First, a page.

2016 has been a wild, wild ride for us all. And we would be remiss if we weren't to acknowledge that there's been a lot of shit that we didn't fuck with this year. So welcome to Complex Pop's annual Week of Disappointment where each day this week, one staffer will talk about their greatest disappointment of 2016.
Y'all, I can't even count how many times I've been disappointed by something this year. Even aside from all the real-life fuckshit that made 2016 singularly awful (we won't even go into that here), I can only think of a handful of movies, TV shows or albums that I truly loved. To be disappointed would imply that I had a semblance of an expectation, and I think at some point this year I learned to stop having high expectations—or any expectations.
But the holiday season fucked me over. I made the grave mistake of getting giddy about Gilmore Girls: A Year in the Life, Netflix's revival of the series, even though I can't even think of a single example of a recent reboot that has impressed me in the slightest. I should have trusted my gut skepticism when I said the first full trailer came off a little too live, laugh, love, a little too pumpkin spice latte, but then the #important critics got their screeners, and I started seeing those tweets and reviews flood in about how the new Gilmore Girls was "worth the wait."
Gilmore Girls: A Year in the Life isn't the kind of bad you can just smash the mute button on and pretend it never happened, or vaguely blame on reboot culture in general; it's the kind of bad that makes you question your entire life as a Gilmore Girls stan.
And yeah okay, maybe I took it a little personally. I've always identified as a hard Rory Gilmore—even my mother said so on the phone the other day—but what I should have realized (and what my mother meant, because she's only seen, like, very early Gilmore Girls), is that I'm a hard season one Rory. When we finally caught up with her nine years after the show's first finale, we—the fans, the internet—collectively realized Rory Gilmore is actually the worst. She came back to her hometown of Stars Hollow as a more-entitled-than-ever, "I wrote for The New Yorker once," tap-dancing-as-stress-relief freak, still making the worst decisions when it comes to her love life. Not only does she constantly forget about her completely forgettable new boyfriend Paul, but she plays homewrecker to another ex (previously with Dean and this time with the about-to-be-engaged Logan) and at one point, I kid you not, she fucks a dude dressed as a Wookie while ON ASSIGNMENT—that's not just bad decision-making in the sack, it's totally unprofessional. Everything about the 2016 Rory Gilmore storyline made me feel sad and broken. Does Rory Gilmore even have friends anymore? Is she only Stars Hollow Gazette worthy now? And really, her big career epiphany at the end was that she should write a memoir called Gilmore Girls? (A little reality check here, Rory: WHO CARES??? Your life is not that fascinating.)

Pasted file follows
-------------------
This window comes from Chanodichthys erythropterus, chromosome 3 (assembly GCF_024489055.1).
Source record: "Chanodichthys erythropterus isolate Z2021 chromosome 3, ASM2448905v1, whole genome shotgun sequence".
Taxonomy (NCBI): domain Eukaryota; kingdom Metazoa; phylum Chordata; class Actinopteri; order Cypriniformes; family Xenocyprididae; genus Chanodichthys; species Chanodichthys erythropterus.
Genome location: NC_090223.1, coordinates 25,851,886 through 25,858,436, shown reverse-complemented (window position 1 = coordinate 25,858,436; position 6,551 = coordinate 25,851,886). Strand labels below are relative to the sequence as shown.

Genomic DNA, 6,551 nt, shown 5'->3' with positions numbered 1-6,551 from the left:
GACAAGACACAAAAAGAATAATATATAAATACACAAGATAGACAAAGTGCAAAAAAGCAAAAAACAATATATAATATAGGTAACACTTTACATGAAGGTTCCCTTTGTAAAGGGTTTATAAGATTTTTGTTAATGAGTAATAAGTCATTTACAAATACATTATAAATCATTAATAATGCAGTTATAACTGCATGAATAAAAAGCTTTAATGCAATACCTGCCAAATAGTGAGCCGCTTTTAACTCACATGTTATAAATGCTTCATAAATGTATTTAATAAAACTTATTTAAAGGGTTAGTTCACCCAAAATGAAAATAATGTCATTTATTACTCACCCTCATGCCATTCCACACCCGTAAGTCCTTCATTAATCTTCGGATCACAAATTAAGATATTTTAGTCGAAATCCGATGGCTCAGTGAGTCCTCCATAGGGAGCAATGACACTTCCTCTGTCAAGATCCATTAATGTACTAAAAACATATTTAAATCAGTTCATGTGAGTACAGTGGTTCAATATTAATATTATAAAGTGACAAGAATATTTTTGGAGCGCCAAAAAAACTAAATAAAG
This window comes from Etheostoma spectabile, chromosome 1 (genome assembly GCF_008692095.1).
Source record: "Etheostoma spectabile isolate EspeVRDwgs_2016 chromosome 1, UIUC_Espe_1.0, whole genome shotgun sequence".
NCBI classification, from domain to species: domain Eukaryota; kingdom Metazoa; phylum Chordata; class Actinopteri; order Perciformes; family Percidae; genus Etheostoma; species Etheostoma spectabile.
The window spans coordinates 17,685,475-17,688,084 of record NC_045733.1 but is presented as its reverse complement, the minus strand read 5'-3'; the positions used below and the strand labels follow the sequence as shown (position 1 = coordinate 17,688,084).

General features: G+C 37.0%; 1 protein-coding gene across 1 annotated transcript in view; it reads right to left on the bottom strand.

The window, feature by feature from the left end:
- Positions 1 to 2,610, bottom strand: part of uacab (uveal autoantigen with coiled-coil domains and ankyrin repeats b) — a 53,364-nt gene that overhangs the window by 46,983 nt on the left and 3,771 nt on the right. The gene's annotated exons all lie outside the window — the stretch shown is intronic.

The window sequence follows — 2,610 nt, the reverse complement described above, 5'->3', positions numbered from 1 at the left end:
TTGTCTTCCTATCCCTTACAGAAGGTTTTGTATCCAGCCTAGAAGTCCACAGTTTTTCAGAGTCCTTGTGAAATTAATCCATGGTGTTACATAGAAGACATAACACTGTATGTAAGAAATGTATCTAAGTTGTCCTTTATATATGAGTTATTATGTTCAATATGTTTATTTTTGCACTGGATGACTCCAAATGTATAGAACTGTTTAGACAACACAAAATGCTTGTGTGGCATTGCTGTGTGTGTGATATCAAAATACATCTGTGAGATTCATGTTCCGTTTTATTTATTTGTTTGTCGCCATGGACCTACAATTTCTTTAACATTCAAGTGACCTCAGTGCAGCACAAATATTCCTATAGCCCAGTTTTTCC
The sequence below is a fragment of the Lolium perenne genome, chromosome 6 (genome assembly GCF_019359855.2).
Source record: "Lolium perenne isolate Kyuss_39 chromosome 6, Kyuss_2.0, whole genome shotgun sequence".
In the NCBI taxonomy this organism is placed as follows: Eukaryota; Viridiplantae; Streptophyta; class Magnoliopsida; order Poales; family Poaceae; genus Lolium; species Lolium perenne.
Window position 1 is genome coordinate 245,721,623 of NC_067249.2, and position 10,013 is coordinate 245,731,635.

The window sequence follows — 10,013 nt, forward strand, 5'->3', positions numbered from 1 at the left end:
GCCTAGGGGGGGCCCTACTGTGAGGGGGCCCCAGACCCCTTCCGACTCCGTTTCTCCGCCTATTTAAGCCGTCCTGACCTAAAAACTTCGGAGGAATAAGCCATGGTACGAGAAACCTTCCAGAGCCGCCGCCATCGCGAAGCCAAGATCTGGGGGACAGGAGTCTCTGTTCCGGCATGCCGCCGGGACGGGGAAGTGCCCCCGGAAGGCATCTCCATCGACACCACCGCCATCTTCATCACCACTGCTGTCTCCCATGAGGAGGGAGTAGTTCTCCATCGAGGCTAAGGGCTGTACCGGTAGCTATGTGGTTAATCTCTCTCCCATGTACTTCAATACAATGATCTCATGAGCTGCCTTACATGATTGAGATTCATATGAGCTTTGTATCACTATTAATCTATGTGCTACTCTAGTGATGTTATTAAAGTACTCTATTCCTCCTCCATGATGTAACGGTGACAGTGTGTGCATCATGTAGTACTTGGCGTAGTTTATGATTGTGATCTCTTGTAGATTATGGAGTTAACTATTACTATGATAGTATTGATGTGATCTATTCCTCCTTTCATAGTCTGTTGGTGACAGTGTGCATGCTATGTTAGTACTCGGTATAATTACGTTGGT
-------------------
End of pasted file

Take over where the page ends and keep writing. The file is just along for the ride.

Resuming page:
Aside from the jarring realization that Rory isn't aspirational at all, Gilmore Girls: A Year in the Life generally left a bad taste in my mouth. Like, I fully blacked out during that Stars Hollow musical number (even though I love you Sutton Foster), and I'm getting major second-hand embarrassment thinking about it again. And even though they made some effort to diversify Stars Hollow and Hartford (did you notice those black students at Chilton??), Gilmore Girls reached new levels of white people corniness this season, including Lorelai Gilmore going full Reese Witherspoon Wild (not only is this incredibly off-brand for the outdoors-hating Lorelai, but girl, I thought we were over this whole running away to find yourself thing) and Rory's old Yale friends from the Life and Death Brigade looking full bourgeois steampunk.
While I did catch some hashtag feels seeing the old cast back together, there was something really... sad... about the whole ordeal. Yes, they delivered on the promise they would be reunited, but they disappointed us with the manner in which they came back. I get especially upset thinking about what Lane has been up to all these years, still playing in her local Stars Hollow-based band while slowly turning into the mother she rejected as a youth. It was funny watching Melissa McCarthy, now the most famous actor in the cast, reprise her role as Sookie, but damn is it just me or is she really bad at designing cakes now? None of the rebellious bad boy vibes that made Jess so enjoyable to watch in early Gilmore Girls seasons remained—and look, I get it, people grow up, but they didn't have to make him completely boring. Also, without any spoilers, can we talk about the last four words that everyone was freaking out about? One, you're calling a back-and-forth dialogue of one to two words each some sort of monumental final four words? Cheap move, if you ask me. And two, those words were so shockingly predictable that I didn't even attempt to call it.
Previously, the mention of "Gilmore Girls" had the power to light up my face, and I would find unadulterated joy in discussing the show with like-minded fans who understood the unique, small town charm of Stars Hollow. But now I mostly feel embarrassed thinking about Gilmore Girls, a legacy tainted by A Year in the Life. I'd have happily rewatched the first seven seasons over and over again without needing to find out what eventually happened to the Gilmore clan. But here I am, now wearing the Gilmore Girls Fan badge in clandestine. Just one of many reasons to be upset about 2016, I guess.